The Eagles head into the offseason with a lot of roster questions, not the least of which is the state of their offensive line.
The Eagles’ line was considered one of the best in the league this season. But nine-time Pro Bowl left tackle Jason Peters will turn 37 next Tuesday and has a $10.7 million cap number in 2019.
Two-time Pro Bowl right guard Brandon Brooks tore his right Achilles tendon in Sunday’s playoff loss to the Saints and might not be ready for the start of next season.
And, oh, yeah, Jason Kelce, their two-time first-team All-Pro center, has acknowledged that retirement is a possibility.
But this is mid-January, and the Eagles aren’t in the mood to fret about the future right now.
They still are taking bows for their impressive late-season resurrection, which saw them make it to the divisional round of the playoffs; OTAs are four months away; training camp is 6½ months away; and the start of the 2019 season is eight months away.
“Moving forward, very comfortable,’’ coach Doug Pederson said Tuesday when asked his feelings about an O-line that could find itself without three of this season’s starters when it opens next season. “Our offensive line was one of the top offensive lines in the National Football League. Brandon’s injury, how it happened and when it happened, was unfortunate.
“I’m not going to get into a lot of specifics with [the status of] each guy. But we’d obviously like to have them all back. The more guys up front you can keep together, it’s great for your quarterback. It’s great for your running back. It’s good for your offense in general.’’
A day earlier, Brooks said he was going to attack his rehab with gusto and fully expected to be back by Week 1, and maybe even in time for the start of training camp.
Some players have returned from an Achilles tear in six to eight months. But it is typically considered a nine- to 10-month injury, and comes with an increased risk of another tear.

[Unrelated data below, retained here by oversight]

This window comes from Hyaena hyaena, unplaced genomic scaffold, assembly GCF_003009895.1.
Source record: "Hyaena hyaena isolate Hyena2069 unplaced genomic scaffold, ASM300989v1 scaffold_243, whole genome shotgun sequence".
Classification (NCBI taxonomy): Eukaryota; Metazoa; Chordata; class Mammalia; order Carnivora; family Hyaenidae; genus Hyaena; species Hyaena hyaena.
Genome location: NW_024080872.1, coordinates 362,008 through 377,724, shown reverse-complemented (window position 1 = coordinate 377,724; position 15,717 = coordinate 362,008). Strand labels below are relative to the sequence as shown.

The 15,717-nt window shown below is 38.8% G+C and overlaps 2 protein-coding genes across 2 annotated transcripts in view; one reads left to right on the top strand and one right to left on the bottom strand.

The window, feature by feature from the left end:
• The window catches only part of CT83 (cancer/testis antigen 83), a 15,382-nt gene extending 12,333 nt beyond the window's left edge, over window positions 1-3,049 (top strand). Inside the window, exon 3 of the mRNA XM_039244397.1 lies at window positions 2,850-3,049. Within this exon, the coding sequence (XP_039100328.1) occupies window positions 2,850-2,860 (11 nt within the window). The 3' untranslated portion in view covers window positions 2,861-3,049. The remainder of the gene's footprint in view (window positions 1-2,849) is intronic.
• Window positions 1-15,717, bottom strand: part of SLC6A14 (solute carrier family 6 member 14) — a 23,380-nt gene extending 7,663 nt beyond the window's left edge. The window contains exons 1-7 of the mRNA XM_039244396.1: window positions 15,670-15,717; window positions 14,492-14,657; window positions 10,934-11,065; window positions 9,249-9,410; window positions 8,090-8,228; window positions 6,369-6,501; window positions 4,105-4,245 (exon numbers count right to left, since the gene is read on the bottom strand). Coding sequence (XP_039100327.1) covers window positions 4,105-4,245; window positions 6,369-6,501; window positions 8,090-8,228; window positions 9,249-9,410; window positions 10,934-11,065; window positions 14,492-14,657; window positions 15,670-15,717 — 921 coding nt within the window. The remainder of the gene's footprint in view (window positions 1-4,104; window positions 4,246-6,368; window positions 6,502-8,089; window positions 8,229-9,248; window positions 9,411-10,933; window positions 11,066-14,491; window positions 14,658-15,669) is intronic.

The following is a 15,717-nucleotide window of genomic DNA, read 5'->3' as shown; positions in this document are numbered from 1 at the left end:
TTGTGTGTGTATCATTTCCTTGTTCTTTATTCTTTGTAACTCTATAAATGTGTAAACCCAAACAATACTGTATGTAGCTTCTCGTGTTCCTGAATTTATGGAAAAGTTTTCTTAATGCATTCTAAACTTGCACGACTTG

Brooks is a vital part of that offensive line. After he was injured late in the first quarter Sunday, the Eagles’ offense managed just 108 yards and seven first downs on their last eight possessions.
Kelce, 31, said he has pondered retirement each of the last two offseasons, and said this offseason will be no different. That said, it’s a pretty safe bet that he’ll be back.
Kelce has two years left on his current contract with the Eagles, but he has no guaranteed money left on his deal. Only a skeptic would suggest that dropping the R-word after a second straight All-Pro selection might be a negotiating ploy. His $6.5 million base salary for 2019 is only the fifth highest among players at his position.
Peters wasn’t available at the Eagles’ locker clean-out Monday, so it’s uncertain whether he is considering retirement after his 15th NFL season.
The Eagles welcomed him back this season after he missed most of their 2017 Super Bowl run with an ACL tear. Despite back, knee, quadriceps and biceps injuries, he managed to start all 16 regular-season games and both playoff contests. But he missed 19.6 percent of the offensive snaps.
He missed the entire fourth quarter of the Saints game Sunday with a back injury.
Peters, who is a likely first-ballot Hall of Famer, is a warhorse. He’s not the same player he was five years ago. But when he’s healthy, he’s still pretty good. The problem is, you can’t count on him to stay healthy anymore.
If Peters wants to return for a 16th season, and if the Eagles want to bring him back, he almost certainly would have to agree to a contract restructuring.
Halapoulivaati Vaitai has been Peters’ replacement the last two years when he’s been hurt. He’s been adequate at best. But the Eagles seem to prefer him in the role he’s been serving: backup swing tackle.
The tackle they have high hopes for is 6-8, 346-pound Jordan Mailata, the former Australian rugby player they took in the seventh round of the draft last year.
Mailata, much like Peters when he was young, is an athletic freak. Offensive line coach Jeff Stoutland loves the guy. But he still is learning the game and was placed on injured reserve late in the season with the same injury Carson Wentz suffered: a fractured vertebra in his back.